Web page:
A Telegraph article suggesting a free trade deal between the US and the UK could be in place “before Brexit happens” has come back to haunt them after Joe Biden dampened hopes of any deal being struck – two years after the split happened.
Writing in the paper in 2017, Dr Andrew Lilico, the executive director and principal of Europe Economics, said a deal between the US and the UK would be in place “no matter what the EU thinks of it”.
He also suggested a deal with Australia could be complete within months of Brexit, arguing that the UK should “no longer tolerate” being told by the EU who it can strike up deals with.
But five years later and it seems it is not the European Union standing in the way of the UK making headway with free trade arrangements.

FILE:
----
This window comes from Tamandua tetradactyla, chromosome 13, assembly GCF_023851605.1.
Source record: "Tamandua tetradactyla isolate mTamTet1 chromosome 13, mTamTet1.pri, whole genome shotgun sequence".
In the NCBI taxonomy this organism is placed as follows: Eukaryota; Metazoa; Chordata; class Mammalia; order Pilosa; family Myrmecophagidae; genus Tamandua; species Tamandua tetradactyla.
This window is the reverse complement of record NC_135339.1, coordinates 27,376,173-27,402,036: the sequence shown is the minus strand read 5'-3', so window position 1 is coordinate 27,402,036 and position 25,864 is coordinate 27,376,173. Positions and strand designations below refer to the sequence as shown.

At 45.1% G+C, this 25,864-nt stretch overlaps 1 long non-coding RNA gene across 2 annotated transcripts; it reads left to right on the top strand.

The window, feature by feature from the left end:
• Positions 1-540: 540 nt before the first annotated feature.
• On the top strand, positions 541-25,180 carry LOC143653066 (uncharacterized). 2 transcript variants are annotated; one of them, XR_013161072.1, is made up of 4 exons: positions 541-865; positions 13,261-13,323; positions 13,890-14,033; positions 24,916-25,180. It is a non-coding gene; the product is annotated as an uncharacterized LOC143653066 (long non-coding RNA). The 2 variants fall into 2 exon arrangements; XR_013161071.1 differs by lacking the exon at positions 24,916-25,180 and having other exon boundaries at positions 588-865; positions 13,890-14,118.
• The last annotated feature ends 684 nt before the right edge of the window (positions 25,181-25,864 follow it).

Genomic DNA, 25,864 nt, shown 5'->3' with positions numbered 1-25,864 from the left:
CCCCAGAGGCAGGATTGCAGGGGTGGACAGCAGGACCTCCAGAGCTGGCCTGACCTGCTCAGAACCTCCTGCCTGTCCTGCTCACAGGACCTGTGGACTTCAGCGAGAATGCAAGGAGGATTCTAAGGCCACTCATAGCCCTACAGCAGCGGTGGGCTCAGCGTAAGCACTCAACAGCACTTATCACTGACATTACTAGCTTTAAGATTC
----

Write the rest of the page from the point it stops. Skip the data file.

Today, Liz Truss downplayed expectations that a free trade deal with the US might be in the offing ahead of her first bilateral meeting with Joe Biden.
On the plane to the US, Truss admitted to reporters: “There aren’t currently any negotiations taking place with the US and I don’t have any expectation that those are going to start in the short to medium term.”
It is the first time the government has conceded there is virtually no chance of getting agreement on an early bilateral trade deal with the US, Britain’s biggest trading partner, despite it being coveted by Brexit supporters as one of the major potential benefits of leaving the EU.
Instead, the new prime minister said her priorities would be joining the trans-Pacific trading partnership of 11 countries, including Australia, Canada and Singapore, as well as striking deals with the Gulf States and India.